Partnerships in the Manure Nutrient Management Field

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Purpose

Responsible manure nutrient management improves environmental quality while maintaining agricultural productivity. Multiple organizations and individuals play a part in improving the understanding and practice of responsible management. But how does manure nutrient management information flow? The “Pathways” project’s goals were to understand and delineate pathways for effective information dissemination and use among various agricultural professional audiences that facilitate successful integrated (research/outreach/education) projects and programs. This presentation examines the relevance of partnerships within the manure nutrient management network and barriers to these partnerships.

What did we do?

We disseminated the “Pathways” survey online utilizing the mailing lists of several professional and producer organizations and listservs associated with manure management. There were 964 surveys started and 608 completed. The six types of organizations with more than 10% of the total survey population’s responses were university/Extension; government non-regulatory agencies; government regulatory agencies; producers; special government agencies; and sale or private enterprises.

The South Dakota State University Institutional Review Board deemed the survey exempt under federal regulation 45 CFR 46.101 (b) (IRB-1402010-EXM and IRB-1502001-EXM).

What have we learned?

The survey posed “How important is collaboration with each of the following groups related to manure nutrient management?” Figure 1 shows the mean relevance among all survey participants, evaluated on a scale of 1 (Not important/somewhat unimportant) to 4 (Highly important). On average, all potential partner groups were recognized as important (>2). Partnerships with producers were deemed most important (3.68) by all survey respondents.

After assessing relevance, we asked survey participants to indicate what barriers, if any, deter them from collaboration with each of the following groups related to manure nutrient management (select all that apply). For all potential partners listed, with the exception of tribal governments, “No Barriers to Use” was the most selected option. “Do Not Have a Relationship” was a common and stronger barrier for commodity, sales and service partners, compared to government agencies, for example.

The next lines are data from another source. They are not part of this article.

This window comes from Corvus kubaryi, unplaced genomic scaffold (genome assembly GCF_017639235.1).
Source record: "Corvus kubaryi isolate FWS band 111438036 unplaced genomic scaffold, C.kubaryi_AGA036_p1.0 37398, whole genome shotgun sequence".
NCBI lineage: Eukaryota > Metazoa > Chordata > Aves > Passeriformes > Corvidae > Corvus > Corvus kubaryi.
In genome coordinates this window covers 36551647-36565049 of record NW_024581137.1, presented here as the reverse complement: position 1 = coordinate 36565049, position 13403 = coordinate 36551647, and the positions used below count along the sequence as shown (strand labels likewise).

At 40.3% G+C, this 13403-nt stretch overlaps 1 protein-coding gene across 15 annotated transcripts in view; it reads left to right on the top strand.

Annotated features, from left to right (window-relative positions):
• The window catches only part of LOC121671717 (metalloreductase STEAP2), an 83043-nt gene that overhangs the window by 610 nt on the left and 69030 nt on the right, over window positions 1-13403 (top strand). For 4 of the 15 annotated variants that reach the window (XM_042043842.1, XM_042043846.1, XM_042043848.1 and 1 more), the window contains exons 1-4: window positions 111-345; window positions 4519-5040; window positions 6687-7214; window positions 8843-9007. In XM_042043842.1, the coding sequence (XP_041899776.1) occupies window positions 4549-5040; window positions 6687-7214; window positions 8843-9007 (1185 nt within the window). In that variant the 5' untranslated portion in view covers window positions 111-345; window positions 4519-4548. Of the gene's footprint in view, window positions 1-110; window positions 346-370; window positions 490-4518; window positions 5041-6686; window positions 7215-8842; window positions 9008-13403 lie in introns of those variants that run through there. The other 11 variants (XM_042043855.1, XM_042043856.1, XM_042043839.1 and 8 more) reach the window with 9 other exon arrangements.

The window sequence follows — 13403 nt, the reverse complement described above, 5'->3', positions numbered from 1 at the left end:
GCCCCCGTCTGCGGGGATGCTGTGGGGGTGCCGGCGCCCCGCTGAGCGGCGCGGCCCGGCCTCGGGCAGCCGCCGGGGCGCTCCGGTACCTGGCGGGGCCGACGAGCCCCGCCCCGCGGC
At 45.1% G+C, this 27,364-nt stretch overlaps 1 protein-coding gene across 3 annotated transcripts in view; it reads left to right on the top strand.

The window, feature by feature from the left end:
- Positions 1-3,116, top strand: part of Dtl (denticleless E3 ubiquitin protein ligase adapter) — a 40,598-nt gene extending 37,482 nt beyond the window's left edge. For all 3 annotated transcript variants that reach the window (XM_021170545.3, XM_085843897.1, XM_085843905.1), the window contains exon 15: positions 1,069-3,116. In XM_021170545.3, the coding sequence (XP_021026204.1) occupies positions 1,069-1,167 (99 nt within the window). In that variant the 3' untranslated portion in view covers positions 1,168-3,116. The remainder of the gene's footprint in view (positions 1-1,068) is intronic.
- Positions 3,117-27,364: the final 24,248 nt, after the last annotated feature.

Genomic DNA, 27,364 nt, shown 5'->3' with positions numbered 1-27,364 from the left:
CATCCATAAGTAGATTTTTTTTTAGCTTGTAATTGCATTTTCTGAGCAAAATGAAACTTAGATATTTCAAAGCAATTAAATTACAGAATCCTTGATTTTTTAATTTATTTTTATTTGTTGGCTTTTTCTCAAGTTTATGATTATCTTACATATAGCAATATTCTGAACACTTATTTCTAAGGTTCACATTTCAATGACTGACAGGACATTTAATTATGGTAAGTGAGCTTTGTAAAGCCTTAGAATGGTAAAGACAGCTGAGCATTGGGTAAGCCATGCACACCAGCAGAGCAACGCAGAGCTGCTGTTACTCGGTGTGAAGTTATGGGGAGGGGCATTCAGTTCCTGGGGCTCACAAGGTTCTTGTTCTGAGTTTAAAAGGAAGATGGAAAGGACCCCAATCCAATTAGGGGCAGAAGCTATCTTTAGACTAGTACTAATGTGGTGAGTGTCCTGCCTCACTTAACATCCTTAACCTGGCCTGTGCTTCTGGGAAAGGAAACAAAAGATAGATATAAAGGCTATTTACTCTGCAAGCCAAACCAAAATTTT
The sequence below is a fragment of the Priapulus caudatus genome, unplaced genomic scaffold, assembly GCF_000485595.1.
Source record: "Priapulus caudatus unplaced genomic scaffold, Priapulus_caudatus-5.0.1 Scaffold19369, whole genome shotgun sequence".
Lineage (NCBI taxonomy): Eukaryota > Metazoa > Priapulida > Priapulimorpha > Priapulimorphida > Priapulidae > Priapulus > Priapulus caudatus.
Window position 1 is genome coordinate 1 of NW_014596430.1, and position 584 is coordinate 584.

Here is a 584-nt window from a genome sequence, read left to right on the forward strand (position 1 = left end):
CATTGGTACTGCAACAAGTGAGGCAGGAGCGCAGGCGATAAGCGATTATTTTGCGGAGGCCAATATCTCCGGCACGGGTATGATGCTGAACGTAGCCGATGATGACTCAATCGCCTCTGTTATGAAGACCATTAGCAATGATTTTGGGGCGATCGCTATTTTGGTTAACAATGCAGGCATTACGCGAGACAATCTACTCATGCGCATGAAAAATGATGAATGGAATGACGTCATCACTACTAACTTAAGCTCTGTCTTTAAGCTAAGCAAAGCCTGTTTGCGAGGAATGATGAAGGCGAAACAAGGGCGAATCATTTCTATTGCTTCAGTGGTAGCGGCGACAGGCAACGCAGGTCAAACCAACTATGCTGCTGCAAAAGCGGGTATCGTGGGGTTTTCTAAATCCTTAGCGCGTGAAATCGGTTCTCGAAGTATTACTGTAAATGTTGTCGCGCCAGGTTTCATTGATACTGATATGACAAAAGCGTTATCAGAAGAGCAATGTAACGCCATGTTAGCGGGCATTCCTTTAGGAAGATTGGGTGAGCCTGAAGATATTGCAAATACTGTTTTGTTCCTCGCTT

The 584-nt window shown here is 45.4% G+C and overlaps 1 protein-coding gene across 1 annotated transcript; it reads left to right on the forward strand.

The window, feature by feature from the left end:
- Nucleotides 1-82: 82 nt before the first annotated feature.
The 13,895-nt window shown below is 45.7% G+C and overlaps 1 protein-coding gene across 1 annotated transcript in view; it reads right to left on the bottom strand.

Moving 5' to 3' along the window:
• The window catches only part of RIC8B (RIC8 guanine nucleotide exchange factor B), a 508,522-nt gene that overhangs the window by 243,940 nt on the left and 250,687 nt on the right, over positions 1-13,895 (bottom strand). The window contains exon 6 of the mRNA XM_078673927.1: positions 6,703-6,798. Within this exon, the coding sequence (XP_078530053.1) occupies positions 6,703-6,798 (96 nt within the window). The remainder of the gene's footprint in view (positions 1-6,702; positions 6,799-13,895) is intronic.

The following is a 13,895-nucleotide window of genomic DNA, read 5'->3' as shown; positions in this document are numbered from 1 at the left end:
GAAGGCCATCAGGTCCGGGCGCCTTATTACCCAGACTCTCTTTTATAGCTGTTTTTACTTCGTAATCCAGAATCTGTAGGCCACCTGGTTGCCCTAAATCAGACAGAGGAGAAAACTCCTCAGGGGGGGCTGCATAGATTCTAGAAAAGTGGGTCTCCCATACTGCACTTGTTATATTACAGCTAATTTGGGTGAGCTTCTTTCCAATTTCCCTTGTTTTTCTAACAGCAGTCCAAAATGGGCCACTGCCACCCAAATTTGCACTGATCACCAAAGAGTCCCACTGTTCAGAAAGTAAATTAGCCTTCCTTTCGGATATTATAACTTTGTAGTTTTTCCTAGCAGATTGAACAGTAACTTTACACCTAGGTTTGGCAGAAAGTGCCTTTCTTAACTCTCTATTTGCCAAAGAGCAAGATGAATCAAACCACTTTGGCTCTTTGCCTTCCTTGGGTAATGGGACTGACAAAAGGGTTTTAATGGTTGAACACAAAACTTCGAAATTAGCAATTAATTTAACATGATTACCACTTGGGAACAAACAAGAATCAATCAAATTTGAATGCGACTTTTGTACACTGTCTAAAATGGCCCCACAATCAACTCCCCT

The barriers “Discouraged or Not Allowed” and “No Incentive to Collaborate” were relatively small selections. The barrier “Do Not Have a Relationship” is possible to overcome at both individual and organizational levels, where needed.

Figure 1. The average relevance and the distribution of barriers to collaborating or partnering with the types of organizations specified, for purposes of manure nutrient management

Future Plans

In the future, assessing the reasons for specific partnerships can further aid improving communication and collaboration in the manure nutrient management network.

Corresponding author, title, and affiliation

Erin Cortus, Associate Professor and Environmental Quality Specialist at South Dakota State University

Corresponding author email

erin.cortus@sdstate.edu

Additional information

http://articles.extension.org/pages/73244/the-pathways-project

Acknowledgements

The Pathways Project greatly appreciates the support of the North Central Region Water Network Seed Grant, South Dakota Sustainable Agriculture Research and Education, and the collaborative groups of educators, researchers and agency personnel, for improving and advocating the survey.

The authors are solely responsible for the content of these proceedings. The technical information does not necessarily reflect the official position of the sponsoring agencies or institutions represented by planning committee members, and inclusion and distribution herein does not constitute an endorsement of views expressed by the same. Printed materials included herein are not refereed publications. Citations should appear as follows. EXAMPLE: Authors. 2017. Title of presentation. Waste to Worth: Spreading Science and Solutions. Cary, NC. April 18-21, 2017. URL of this page. Accessed on: today’s date.